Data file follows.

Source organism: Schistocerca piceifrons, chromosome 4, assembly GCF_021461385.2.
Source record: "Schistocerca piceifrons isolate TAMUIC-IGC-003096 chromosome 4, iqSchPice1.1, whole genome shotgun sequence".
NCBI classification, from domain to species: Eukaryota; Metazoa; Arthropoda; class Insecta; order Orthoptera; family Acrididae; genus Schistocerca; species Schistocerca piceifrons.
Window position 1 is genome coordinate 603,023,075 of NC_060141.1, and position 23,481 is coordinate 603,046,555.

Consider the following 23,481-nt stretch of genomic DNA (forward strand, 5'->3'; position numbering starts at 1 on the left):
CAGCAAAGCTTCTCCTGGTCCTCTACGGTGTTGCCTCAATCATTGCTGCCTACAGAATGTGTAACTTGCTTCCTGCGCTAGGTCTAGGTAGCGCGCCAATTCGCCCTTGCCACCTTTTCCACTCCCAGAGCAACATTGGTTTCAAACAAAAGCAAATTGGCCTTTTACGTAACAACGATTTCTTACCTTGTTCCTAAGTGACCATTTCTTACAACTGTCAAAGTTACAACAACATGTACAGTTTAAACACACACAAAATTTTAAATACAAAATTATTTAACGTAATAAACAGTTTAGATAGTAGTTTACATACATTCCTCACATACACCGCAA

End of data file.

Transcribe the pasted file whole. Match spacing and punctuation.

Source organism: Schistocerca piceifrons, chromosome 4, assembly GCF_021461385.2.
Source record: "Schistocerca piceifrons isolate TAMUIC-IGC-003096 chromosome 4, iqSchPice1.1, whole genome shotgun sequence".
NCBI classification, from domain to species: Eukaryota; Metazoa; Arthropoda; class Insecta; order Orthoptera; family Acrididae; genus Schistocerca; species Schistocerca piceifrons.
Window position 1 is genome coordinate 603,023,075 of NC_060141.1, and position 23,481 is coordinate 603,046,555.

Consider the following 23,481-nt stretch of genomic DNA (forward strand, 5'->3'; position numbering starts at 1 on the left):
CAGCAAAGCTTCTCCTGGTCCTCTACGGTGTTGCCTCAATCATTGCTGCCTACAGAATGTGTAACTTGCTTCCTGCGCTAGGTCTAGGTAGCGCGCCAATTCGCCCTTGCCACCTTTTCCACTCCCAGAGCAACATTGGTTTCAAACAAAAGCAAATTGGCCTTTTACGTAACAACGATTTCTTACCTTGTTCCTAAGTGACCATTTCTTACAACTGTCAAAGTTACAACAACATGTACAGTTTAAACACACACAAAATTTTAAATACAAAATTATTTAACGTAATAAACAGTTTAGATAGTAGTTTACATACATTCCTCACATACACCGCAA